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Monetary Policy Literature

By Matthew Yglesias  

"Monetary Policy Literature"

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Given that You Shall Know Our Velocity is not, in fact, about the velocity of money, Ezra Klein asks for recommendations of literary treatments of monetary issues.

I haven’t actually kept up with his more recent work, but I think the earlier fiction of Neal Stephenson is intriguing in this regard. The key thematic elements are preoccupation with debt and hyperinflation in a way that I think is misguided in the present day but made sense in the early 1990s milieu. Interface, originally published under a pen name, is basically about the effort of a shadowy cabal to stage a coup aimed at preventing the US from defaulting on the national debt. Snow Crash gives the initial impression of a standard postapocalyptic “cyberpunk” scenario, but it swiftly becomes clear that there’s been no war here. Instead the back story has to be an effort by the US government to cope with a deficit crisis by printing money. His “Great Simoleon Caper” short story offers an alternative path to currency anarchy in which encryption and the digitization of money lead to a breakdown of the tax system.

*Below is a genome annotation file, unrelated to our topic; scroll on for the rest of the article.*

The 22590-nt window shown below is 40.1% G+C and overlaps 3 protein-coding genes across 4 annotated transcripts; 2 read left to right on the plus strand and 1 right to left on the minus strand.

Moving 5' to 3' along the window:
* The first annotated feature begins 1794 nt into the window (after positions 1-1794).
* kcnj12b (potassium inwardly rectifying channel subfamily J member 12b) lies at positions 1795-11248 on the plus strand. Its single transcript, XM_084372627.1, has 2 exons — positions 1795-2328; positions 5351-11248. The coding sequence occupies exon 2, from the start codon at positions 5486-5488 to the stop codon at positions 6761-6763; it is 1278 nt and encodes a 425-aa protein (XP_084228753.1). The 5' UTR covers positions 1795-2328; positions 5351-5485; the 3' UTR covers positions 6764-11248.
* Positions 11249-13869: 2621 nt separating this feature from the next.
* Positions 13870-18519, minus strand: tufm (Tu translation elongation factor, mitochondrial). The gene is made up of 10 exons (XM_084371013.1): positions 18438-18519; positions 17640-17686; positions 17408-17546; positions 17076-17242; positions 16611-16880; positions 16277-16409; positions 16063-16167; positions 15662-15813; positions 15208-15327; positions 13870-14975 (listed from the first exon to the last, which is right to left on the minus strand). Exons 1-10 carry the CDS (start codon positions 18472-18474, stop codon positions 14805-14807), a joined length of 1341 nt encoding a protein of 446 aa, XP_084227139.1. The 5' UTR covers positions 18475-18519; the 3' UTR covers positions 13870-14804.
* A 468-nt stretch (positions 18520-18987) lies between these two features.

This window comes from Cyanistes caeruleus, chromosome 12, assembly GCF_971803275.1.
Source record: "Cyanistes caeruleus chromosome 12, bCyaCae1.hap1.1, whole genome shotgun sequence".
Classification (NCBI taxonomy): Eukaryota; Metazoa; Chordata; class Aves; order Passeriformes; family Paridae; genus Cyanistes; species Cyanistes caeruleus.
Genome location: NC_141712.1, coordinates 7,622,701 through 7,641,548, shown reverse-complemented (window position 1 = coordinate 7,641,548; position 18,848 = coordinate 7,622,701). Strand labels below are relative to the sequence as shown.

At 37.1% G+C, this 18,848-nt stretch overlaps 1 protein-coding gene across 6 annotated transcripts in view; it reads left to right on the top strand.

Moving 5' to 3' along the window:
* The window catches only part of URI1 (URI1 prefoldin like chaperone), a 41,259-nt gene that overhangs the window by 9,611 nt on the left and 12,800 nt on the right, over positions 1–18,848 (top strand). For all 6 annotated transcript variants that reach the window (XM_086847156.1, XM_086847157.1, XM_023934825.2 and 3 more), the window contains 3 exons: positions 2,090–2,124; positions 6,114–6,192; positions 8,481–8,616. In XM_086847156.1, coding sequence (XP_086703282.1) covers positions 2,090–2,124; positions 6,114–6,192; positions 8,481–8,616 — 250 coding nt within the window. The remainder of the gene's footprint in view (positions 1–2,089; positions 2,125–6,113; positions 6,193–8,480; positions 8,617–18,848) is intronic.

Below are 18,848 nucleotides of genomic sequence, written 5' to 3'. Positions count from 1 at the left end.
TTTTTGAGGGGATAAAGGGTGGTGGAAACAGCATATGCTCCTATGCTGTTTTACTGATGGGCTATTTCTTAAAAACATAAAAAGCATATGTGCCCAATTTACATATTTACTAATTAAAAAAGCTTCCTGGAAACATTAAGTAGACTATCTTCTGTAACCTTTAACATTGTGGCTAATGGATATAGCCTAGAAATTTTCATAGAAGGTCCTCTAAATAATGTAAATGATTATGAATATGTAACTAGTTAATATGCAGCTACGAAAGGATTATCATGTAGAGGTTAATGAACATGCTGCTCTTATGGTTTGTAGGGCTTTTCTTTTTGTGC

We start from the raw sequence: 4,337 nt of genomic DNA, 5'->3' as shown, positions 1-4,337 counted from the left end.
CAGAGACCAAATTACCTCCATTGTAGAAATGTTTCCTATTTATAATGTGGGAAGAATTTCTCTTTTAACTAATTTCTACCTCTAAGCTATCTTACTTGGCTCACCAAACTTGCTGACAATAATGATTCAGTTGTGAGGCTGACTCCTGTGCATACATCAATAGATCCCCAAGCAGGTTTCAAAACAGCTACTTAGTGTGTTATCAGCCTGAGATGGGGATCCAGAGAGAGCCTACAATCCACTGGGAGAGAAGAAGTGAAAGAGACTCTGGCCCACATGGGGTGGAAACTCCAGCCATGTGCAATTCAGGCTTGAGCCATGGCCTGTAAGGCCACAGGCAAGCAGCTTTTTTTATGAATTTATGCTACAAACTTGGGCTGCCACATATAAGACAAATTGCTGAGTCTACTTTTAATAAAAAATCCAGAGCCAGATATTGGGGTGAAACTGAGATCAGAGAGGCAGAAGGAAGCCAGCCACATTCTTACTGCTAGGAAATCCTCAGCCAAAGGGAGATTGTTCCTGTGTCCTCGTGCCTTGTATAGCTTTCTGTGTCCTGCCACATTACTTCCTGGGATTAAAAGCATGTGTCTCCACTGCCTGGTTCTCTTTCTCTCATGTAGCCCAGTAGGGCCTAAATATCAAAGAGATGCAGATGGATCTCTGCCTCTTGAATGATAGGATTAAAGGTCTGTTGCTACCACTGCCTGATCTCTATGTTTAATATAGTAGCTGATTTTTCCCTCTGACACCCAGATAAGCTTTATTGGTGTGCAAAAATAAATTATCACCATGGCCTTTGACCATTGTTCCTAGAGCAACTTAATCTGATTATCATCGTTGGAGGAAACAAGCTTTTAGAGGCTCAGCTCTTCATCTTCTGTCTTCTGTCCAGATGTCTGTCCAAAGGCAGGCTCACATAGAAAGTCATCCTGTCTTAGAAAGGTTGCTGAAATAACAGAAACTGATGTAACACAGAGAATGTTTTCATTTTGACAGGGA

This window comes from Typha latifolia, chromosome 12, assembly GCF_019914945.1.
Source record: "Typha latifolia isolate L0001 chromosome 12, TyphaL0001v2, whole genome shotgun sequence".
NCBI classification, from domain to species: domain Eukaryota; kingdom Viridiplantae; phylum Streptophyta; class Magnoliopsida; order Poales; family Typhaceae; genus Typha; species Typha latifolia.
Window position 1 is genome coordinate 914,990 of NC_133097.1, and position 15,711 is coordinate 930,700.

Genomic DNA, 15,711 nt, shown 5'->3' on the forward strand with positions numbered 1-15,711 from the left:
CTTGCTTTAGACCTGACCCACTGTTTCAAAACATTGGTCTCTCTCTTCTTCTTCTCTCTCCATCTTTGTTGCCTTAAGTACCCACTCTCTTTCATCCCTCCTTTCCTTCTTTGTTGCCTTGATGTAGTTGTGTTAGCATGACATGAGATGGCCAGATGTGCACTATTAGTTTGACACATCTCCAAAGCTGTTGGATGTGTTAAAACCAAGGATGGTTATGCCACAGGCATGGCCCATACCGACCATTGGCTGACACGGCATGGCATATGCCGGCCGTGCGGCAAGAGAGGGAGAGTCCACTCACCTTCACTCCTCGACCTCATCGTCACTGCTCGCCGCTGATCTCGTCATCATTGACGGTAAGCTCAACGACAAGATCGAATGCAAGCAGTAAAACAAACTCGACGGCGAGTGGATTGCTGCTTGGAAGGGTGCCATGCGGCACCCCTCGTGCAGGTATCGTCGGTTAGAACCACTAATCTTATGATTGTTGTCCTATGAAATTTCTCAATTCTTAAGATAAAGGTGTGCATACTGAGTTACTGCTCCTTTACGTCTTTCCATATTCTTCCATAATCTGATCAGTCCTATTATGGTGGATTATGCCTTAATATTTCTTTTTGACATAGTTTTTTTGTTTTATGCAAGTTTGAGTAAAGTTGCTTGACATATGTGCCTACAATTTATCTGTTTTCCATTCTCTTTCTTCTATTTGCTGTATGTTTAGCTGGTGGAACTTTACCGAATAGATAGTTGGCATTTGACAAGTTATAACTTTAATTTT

Anyways, this is reminding me that I really liked these books and should probably read Anathem or the Baroque Cycle.

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